Protection of the biological resources in close proximity to Kinross activities is a key element in Kinross’ environmental strategy.
Protection of biological resources and minimization of impacts includes identification, monitoring, and protection of both biodiversity and biological habitat. Understanding the ecosystems in the areas where we work is fundamental to our environmental and project planning. While our sites are located in very different environments, baseline studies provide us with critical information regarding population diversity, habitat and ecosystem services. With this information, we are able to avoid, minimize and mitigate our impacts. Our initial assessment and ongoing management plans are carried out in consultation with local stakeholders – governments, NGOs, indigenous peoples and other community members – who can best help us understand and protect local ecosystems.
In 2012, we strengthened our corporate-wide standards to include ecosystem services as part of the impact assessment process. We also established additional training to support the preparation of Biological Resources Management Plans to ensure these plans provide stewardship and protection for biodiversity and biological habitats. At our sites in Chile and in Russia, there were eight International Union for Conservation of Nature (IUCN) red-listed species present in 2013.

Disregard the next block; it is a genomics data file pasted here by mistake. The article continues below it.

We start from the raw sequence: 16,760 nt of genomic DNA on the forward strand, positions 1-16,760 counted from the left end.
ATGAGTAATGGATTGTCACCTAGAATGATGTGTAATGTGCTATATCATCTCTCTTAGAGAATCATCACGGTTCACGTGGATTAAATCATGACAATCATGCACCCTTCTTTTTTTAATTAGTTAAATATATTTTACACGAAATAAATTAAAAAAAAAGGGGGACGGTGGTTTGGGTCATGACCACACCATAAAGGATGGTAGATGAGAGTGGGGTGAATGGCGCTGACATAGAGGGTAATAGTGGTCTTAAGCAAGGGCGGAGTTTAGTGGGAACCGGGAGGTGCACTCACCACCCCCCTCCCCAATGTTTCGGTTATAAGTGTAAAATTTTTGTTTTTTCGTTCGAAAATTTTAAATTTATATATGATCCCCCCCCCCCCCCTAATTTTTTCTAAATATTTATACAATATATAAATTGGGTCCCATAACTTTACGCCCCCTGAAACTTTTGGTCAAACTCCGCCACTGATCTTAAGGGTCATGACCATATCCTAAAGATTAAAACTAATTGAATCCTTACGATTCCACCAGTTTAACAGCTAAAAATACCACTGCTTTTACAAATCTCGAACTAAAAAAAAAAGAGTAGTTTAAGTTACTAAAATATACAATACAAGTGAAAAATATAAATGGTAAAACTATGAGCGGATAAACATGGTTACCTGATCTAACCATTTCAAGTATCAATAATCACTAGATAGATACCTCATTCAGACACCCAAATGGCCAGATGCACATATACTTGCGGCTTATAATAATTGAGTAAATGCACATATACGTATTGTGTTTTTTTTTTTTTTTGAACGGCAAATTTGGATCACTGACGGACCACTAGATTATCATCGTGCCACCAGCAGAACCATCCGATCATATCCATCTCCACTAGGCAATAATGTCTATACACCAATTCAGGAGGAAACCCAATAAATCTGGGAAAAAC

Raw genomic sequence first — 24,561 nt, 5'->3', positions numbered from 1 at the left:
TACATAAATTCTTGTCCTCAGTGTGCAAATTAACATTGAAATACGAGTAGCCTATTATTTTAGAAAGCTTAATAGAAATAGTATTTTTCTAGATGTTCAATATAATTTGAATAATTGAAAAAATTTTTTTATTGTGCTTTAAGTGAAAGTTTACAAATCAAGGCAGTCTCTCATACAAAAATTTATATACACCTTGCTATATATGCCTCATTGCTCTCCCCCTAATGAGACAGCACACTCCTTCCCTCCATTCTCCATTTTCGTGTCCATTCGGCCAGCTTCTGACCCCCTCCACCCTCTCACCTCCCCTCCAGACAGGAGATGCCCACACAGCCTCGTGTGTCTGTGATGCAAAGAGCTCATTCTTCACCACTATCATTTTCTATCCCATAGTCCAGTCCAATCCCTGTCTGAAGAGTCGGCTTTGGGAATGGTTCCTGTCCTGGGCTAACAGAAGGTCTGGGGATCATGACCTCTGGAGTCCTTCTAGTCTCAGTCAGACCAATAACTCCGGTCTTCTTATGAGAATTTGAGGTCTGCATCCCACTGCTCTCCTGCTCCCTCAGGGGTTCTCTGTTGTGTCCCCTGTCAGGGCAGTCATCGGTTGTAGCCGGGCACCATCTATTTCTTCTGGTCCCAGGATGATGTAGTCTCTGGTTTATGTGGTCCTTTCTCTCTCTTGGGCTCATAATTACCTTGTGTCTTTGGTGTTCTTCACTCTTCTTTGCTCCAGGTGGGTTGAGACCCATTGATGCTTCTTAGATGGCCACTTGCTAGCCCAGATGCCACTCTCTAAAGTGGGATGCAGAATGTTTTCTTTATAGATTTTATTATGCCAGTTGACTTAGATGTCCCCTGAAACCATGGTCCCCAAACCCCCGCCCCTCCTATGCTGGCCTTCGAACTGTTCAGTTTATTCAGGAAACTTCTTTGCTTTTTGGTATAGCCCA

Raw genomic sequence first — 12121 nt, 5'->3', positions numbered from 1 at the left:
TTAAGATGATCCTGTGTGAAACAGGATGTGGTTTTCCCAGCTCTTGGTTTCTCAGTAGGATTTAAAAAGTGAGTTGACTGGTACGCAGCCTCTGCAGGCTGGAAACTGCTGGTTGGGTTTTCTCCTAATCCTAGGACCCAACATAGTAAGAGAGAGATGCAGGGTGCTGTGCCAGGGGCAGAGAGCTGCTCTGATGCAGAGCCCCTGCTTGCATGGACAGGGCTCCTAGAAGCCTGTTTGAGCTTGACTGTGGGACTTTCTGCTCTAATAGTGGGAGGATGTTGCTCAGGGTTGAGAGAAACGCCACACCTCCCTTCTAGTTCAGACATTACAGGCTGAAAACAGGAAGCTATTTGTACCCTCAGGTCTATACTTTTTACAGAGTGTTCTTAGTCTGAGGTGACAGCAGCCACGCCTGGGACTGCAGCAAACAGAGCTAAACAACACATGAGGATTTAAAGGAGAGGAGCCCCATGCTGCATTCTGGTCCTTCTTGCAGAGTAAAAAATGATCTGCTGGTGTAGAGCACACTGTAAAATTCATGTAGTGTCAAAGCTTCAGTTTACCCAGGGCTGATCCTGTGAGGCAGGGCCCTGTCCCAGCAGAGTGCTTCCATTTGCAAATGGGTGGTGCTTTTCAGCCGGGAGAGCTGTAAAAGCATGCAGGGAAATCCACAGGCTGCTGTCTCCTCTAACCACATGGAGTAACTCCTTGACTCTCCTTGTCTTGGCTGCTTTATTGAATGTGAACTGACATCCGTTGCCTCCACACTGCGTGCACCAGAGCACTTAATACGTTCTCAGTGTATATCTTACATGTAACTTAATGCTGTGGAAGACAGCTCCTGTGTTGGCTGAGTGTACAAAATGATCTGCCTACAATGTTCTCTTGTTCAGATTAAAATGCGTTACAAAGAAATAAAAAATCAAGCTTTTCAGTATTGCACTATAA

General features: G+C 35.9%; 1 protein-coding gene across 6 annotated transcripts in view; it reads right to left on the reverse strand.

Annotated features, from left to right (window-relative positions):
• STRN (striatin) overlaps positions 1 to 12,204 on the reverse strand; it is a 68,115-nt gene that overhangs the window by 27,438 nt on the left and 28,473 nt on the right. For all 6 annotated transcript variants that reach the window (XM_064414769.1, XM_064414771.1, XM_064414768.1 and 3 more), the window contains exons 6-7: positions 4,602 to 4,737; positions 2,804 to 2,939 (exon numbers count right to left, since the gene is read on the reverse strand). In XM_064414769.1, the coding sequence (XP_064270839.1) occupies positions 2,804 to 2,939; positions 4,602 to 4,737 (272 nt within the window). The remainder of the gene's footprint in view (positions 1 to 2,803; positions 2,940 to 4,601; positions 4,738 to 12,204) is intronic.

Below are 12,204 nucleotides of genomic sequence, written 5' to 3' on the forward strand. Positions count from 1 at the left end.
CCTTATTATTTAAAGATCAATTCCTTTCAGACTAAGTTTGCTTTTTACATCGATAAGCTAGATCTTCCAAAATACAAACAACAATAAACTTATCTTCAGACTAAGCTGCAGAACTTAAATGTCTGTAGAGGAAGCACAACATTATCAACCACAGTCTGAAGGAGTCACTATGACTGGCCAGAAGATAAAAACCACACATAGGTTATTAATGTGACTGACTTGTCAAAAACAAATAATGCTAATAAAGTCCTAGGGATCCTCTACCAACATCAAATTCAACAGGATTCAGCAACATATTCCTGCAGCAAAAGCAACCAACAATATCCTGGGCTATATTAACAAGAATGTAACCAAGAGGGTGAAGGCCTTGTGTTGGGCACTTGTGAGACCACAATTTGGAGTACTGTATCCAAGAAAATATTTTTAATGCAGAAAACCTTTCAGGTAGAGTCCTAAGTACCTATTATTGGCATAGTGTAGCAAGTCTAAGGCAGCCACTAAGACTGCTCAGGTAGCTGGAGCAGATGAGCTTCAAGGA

In 2013, Kinross provided sponsorship support for a Magadan-based research study on nest density and breeding of the Beswick Swan in Eastern Russia. The research showed an increase in nest density, compared with earlier studies in the 1970 - ‘80s. The researchers believe this may be related to longer frost-free seasons associated with climate change, and are recommending that the Eastern Beswick’s swan be delisted from the Red Book of endangered species, and that monitored collection of the eggs by indigenous peoples be allowed. The results were presented at the 5th International Swan Symposium in Maryland, U.S. in February 2014.